We see him as a future backup capable of winning games here and there in the NFL, but little more. In other words, he’s a Trevor Siemian clone.
Indiana QB Michael Penix Jr.
Entering this season, we saw an NFL quarterback. Now we really don’t.
Penix suffered a shoulder injury that really has impacted his stock, and it wouldn’t be a shock if he’s played his final snaps as a Hoosier, even if head coach Tom Allen hasn’t divulged what the plan is for Penix if he can get healthy before the end of the year.
But before that, he looked jittery and unreliable, no more so than in the loss to Cincinnati. Had the 2019 or 2020 version of Penix been out there for that game, maybe Indiana wins that one.
Clemson WR Justyn Ross
The 6-4, 205-pound Ross is one of the more physically blessed receivers in college football, but it’s been a tough return from a serious neck injury that knocked him out for all of 2020. Ross certainly has been held back by Clemson’s lack of a passing attack this season, but it doesn’t negate the fact that Joseph Ngata has been the Tigers’ more consistent threat in 2021.
Ross is a first-round talent all day long, but his medical evaluation remains very murky.
South Carolina EDGE Jordan Strachan
The Gamecocks landed Strachan as a Georgia State transfer, after he wrecked the Sun Belt Conference with 10.5 sacks and three forced fumbles in 2020. It was viewed as coup leading up to the season, pairing Strachan with Kingsley Engabare to make — on paper — one of the more intriguing rush duos.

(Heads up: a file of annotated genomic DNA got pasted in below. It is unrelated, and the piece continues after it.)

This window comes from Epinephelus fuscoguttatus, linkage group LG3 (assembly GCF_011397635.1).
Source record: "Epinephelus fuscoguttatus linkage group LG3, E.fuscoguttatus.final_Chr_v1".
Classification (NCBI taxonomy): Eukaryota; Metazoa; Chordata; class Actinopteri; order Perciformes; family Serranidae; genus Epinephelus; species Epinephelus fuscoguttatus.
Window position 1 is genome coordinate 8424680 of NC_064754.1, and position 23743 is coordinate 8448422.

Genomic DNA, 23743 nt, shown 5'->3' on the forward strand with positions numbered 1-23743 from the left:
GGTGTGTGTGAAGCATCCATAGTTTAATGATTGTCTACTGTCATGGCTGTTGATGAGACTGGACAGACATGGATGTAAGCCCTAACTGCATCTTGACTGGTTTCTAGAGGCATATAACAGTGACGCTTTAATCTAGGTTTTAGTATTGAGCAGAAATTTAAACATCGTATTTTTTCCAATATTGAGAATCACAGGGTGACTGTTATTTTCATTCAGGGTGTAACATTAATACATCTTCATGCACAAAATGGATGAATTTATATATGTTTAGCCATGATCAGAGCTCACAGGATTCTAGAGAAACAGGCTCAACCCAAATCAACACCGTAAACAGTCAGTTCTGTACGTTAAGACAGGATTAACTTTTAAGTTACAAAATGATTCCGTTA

But Strachan, who received some later Day 2 grades this summer, has been a reserve in every game this season, averaging 18 snaps. He’s also likely closer to 220 pounds than his listed 250, scouts tell us, and probably must make it in the NFL as a linebacker. This season he’s mostly played with his hand in the dirt — when Strachan gets on the field, that is.
Ohio State CB Sevyn Banks
Considered the next up-and-coming DB gem to come out of Columbus, Banks has the traits scouts desire but not yet the great tape. The prospect who earned some top-50 type grades entering the year has been held back by a balky knee and has struggled when he’s played.
Like Shaun Wade a year ago, Banks’ final chance to impress scouts has not played out the way many expected.